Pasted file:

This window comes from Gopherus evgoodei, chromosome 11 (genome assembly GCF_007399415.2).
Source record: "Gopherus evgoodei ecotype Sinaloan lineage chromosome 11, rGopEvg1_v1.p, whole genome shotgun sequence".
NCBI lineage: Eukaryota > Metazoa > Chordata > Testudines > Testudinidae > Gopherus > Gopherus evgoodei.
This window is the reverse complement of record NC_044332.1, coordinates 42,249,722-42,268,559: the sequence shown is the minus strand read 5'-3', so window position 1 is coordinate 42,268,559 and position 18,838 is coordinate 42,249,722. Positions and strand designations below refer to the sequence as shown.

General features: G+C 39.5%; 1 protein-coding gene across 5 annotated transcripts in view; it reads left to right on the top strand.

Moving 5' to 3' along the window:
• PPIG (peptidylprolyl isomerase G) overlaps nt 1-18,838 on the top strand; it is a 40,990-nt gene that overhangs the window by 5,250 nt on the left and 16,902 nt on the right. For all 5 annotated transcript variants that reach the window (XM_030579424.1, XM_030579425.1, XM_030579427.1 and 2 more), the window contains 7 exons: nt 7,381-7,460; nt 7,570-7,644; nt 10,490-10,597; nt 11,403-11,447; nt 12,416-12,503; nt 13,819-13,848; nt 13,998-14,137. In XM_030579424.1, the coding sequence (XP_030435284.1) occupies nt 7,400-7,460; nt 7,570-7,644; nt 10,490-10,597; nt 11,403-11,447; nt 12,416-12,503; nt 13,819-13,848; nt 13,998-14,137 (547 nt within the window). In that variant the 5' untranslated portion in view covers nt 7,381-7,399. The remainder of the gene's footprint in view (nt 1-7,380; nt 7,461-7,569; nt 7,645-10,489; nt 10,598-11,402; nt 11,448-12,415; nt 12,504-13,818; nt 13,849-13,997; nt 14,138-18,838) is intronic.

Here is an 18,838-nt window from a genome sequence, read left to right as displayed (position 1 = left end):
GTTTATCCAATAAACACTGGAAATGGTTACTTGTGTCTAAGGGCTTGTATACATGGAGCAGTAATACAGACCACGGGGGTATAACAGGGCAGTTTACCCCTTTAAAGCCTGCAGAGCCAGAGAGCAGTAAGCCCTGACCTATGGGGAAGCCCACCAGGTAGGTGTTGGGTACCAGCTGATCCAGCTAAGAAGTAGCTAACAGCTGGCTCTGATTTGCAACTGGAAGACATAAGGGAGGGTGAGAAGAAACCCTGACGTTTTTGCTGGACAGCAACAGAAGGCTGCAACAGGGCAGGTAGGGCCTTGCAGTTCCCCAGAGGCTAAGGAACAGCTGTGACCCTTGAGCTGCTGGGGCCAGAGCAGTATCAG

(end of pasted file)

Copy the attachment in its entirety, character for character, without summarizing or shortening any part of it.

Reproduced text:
This window comes from Gopherus evgoodei, chromosome 11 (genome assembly GCF_007399415.2).
Source record: "Gopherus evgoodei ecotype Sinaloan lineage chromosome 11, rGopEvg1_v1.p, whole genome shotgun sequence".
NCBI lineage: Eukaryota > Metazoa > Chordata > Testudines > Testudinidae > Gopherus > Gopherus evgoodei.
This window is the reverse complement of record NC_044332.1, coordinates 42,249,722-42,268,559: the sequence shown is the minus strand read 5'-3', so window position 1 is coordinate 42,268,559 and position 18,838 is coordinate 42,249,722. Positions and strand designations below refer to the sequence as shown.

General features: G+C 39.5%; 1 protein-coding gene across 5 annotated transcripts in view; it reads left to right on the top strand.

Moving 5' to 3' along the window:
• PPIG (peptidylprolyl isomerase G) overlaps nt 1-18,838 on the top strand; it is a 40,990-nt gene that overhangs the window by 5,250 nt on the left and 16,902 nt on the right. For all 5 annotated transcript variants that reach the window (XM_030579424.1, XM_030579425.1, XM_030579427.1 and 2 more), the window contains 7 exons: nt 7,381-7,460; nt 7,570-7,644; nt 10,490-10,597; nt 11,403-11,447; nt 12,416-12,503; nt 13,819-13,848; nt 13,998-14,137. In XM_030579424.1, the coding sequence (XP_030435284.1) occupies nt 7,400-7,460; nt 7,570-7,644; nt 10,490-10,597; nt 11,403-11,447; nt 12,416-12,503; nt 13,819-13,848; nt 13,998-14,137 (547 nt within the window). In that variant the 5' untranslated portion in view covers nt 7,381-7,399. The remainder of the gene's footprint in view (nt 1-7,380; nt 7,461-7,569; nt 7,645-10,489; nt 10,598-11,402; nt 11,448-12,415; nt 12,504-13,818; nt 13,849-13,997; nt 14,138-18,838) is intronic.

Here is an 18,838-nt window from a genome sequence, read left to right as displayed (position 1 = left end):
GTTTATCCAATAAACACTGGAAATGGTTACTTGTGTCTAAGGGCTTGTATACATGGAGCAGTAATACAGACCACGGGGGTATAACAGGGCAGTTTACCCCTTTAAAGCCTGCAGAGCCAGAGAGCAGTAAGCCCTGACCTATGGGGAAGCCCACCAGGTAGGTGTTGGGTACCAGCTGATCCAGCTAAGAAGTAGCTAACAGCTGGCTCTGATTTGCAACTGGAAGACATAAGGGAGGGTGAGAAGAAACCCTGACGTTTTTGCTGGACAGCAACAGAAGGCTGCAACAGGGCAGGTAGGGCCTTGCAGTTCCCCAGAGGCTAAGGAACAGCTGTGACCCTTGAGCTGCTGGGGCCAGAGCAGTATCAG